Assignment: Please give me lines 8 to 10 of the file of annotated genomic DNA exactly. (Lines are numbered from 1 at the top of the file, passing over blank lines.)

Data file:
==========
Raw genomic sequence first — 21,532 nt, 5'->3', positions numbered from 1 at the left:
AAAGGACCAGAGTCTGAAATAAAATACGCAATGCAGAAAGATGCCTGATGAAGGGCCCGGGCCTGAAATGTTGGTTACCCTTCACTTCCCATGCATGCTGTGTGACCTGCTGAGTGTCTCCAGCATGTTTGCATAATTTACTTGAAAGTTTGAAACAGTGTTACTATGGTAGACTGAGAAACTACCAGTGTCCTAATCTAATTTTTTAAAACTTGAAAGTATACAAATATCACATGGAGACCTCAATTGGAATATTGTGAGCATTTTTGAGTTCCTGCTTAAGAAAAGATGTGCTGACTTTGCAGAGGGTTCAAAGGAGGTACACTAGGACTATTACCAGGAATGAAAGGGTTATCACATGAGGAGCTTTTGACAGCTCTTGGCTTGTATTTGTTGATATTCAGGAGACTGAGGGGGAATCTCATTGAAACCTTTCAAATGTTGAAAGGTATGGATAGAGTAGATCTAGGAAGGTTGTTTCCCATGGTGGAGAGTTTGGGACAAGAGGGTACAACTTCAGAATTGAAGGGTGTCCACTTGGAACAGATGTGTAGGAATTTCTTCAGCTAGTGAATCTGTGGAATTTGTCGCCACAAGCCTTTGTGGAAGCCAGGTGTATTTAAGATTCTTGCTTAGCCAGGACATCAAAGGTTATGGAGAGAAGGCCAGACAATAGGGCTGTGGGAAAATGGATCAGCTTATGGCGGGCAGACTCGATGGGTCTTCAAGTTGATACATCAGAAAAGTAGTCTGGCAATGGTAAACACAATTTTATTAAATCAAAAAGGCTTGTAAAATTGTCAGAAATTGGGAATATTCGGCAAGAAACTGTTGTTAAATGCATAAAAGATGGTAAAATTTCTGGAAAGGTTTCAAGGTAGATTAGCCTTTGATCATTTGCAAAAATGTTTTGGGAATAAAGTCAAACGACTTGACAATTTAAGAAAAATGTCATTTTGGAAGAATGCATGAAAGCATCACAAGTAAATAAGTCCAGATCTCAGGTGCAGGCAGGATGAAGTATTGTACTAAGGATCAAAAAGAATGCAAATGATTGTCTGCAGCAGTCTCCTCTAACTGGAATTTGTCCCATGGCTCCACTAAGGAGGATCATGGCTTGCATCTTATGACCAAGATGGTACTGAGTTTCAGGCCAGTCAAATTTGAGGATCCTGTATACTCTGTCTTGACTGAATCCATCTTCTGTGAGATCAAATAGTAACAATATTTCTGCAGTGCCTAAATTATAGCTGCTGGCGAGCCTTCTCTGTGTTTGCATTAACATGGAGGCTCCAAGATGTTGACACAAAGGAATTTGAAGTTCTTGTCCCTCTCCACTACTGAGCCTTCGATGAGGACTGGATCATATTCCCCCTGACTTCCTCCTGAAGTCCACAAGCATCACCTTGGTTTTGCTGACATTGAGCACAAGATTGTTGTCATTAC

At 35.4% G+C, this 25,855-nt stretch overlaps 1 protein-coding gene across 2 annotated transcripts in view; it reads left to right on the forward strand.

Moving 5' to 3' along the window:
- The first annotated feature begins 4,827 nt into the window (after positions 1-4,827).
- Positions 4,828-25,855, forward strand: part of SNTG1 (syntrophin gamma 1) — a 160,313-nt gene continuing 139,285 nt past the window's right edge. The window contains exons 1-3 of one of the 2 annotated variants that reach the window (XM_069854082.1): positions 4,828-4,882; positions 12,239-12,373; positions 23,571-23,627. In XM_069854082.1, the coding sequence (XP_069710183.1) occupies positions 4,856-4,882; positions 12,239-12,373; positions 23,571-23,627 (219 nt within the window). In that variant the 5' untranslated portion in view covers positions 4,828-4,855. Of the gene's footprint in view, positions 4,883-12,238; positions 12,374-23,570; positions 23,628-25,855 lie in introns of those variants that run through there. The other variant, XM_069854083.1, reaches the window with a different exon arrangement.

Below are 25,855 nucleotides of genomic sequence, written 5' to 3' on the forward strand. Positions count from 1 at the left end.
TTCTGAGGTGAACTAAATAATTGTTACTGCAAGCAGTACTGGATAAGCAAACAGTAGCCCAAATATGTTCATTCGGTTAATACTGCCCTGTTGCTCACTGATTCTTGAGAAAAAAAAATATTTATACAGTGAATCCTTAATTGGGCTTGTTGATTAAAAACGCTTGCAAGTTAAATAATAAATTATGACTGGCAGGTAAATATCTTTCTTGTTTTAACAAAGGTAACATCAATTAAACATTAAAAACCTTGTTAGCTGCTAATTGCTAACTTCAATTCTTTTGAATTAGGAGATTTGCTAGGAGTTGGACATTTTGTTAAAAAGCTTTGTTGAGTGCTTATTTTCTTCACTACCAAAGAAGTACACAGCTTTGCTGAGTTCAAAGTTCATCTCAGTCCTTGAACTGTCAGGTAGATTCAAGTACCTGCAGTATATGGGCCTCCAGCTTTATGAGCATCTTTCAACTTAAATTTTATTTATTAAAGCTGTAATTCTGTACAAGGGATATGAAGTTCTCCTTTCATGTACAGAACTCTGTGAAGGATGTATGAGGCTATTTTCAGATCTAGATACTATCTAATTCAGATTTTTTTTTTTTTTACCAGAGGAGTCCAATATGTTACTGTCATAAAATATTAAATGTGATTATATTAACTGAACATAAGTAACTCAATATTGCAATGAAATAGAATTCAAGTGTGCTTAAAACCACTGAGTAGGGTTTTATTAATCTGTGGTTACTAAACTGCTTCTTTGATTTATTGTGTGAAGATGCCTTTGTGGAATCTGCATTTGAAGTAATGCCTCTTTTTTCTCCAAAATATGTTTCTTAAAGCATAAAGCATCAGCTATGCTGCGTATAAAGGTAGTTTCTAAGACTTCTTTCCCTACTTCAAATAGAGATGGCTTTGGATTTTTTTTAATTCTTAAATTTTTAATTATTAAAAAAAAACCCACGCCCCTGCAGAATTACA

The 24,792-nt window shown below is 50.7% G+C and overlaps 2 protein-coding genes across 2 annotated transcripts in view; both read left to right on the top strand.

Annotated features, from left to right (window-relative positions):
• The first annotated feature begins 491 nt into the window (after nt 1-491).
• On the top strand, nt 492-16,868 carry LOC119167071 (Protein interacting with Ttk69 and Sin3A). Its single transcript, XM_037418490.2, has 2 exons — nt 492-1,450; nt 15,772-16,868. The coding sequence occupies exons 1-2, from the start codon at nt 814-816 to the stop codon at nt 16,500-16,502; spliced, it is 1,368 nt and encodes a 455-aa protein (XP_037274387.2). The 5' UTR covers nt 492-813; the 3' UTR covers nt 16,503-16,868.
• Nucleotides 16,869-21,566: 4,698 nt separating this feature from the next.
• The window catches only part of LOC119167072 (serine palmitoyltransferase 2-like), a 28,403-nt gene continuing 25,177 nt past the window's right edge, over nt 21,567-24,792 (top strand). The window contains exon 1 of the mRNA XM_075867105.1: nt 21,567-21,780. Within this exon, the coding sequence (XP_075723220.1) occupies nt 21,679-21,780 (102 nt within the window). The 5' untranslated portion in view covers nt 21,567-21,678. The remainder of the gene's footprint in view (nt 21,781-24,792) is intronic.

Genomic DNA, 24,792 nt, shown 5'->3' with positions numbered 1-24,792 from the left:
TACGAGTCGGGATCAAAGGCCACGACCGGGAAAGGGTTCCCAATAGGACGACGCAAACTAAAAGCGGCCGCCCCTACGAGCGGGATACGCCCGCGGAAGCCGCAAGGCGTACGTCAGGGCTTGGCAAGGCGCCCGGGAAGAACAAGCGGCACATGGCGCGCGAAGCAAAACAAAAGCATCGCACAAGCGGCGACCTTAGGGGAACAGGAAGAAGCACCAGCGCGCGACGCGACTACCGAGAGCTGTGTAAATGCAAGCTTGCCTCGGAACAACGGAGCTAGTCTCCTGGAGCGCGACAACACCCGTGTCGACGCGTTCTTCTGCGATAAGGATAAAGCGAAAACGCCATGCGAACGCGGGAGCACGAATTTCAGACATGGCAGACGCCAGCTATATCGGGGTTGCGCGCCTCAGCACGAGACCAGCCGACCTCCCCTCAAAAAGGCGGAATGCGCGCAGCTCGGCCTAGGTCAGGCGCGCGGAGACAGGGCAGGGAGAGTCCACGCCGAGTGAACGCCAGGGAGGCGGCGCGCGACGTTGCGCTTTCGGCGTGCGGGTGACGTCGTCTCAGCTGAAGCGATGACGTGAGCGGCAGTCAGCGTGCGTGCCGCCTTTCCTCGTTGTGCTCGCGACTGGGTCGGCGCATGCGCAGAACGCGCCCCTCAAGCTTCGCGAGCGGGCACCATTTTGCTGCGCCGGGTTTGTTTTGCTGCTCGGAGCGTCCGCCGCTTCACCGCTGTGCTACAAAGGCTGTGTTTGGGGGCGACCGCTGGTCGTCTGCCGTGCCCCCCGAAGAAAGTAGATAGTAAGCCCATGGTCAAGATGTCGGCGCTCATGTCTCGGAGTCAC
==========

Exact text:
TTCTGAGGTGAACTAAATAATTGTTACTGCAAGCAGTACTGGATAAGCAAACAGTAGCCCAAATATGTTCATTCGGTTAATACTGCCCTGTTGCTCACTGATTCTTGAGAAAAAAAAATATTTATACAGTGAATCCTTAATTGGGCTTGTTGATTAAAAACGCTTGCAAGTTAAATAATAAATTATGACTGGCAGGTAAATATCTTTCTTGTTTTAACAAAGGTAACATCAATTAAACATTAAAAACCTTGTTAGCTGCTAATTGCTAACTTCAATTCTTTTGAATTAGGAGATTTGCTAGGAGTTGGACATTTTGTTAAAAAGCTTTGTTGAGTGCTTATTTTCTTCACTACCAAAGAAGTACACAGCTTTGCTGAGTTCAAAGTTCATCTCAGTCCTTGAACTGTCAGGTAGATTCAAGTACCTGCAGTATATGGGCCTCCAGCTTTATGAGCATCTTTCAACTTAAATTTTATTTATTAAAGCTGTAATTCTGTACAAGGGATATGAAGTTCTCCTTTCATGTACAGAACTCTGTGAAGGATGTATGAGGCTATTTTCAGATCTAGATACTATCTAATTCAGATTTTTTTTTTTTTTACCAGAGGAGTCCAATATGTTACTGTCATAAAATATTAAATGTGATTATATTAACTGAACATAAGTAACTCAATATTGCAATGAAATAGAATTCAAGTGTGCTTAAAACCACTGAGTAGGGTTTTATTAATCTGTGGTTACTAAACTGCTTCTTTGATTTATTGTGTGAAGATGCCTTTGTGGAATCTGCATTTGAAGTAATGCCTCTTTTTTCTCCAAAATATGTTTCTTAAAGCATAAAGCATCAGCTATGCTGCGTATAAAGGTAGTTTCTAAGACTTCTTTCCCTACTTCAAATAGAGATGGCTTTGGATTTTTTTTAATTCTTAAATTTTTAATTATTAAAAAAAAACCCACGCCCCTGCAGAATTACA

The 24,792-nt window shown below is 50.7% G+C and overlaps 2 protein-coding genes across 2 annotated transcripts in view; both read left to right on the top strand.

Annotated features, from left to right (window-relative positions):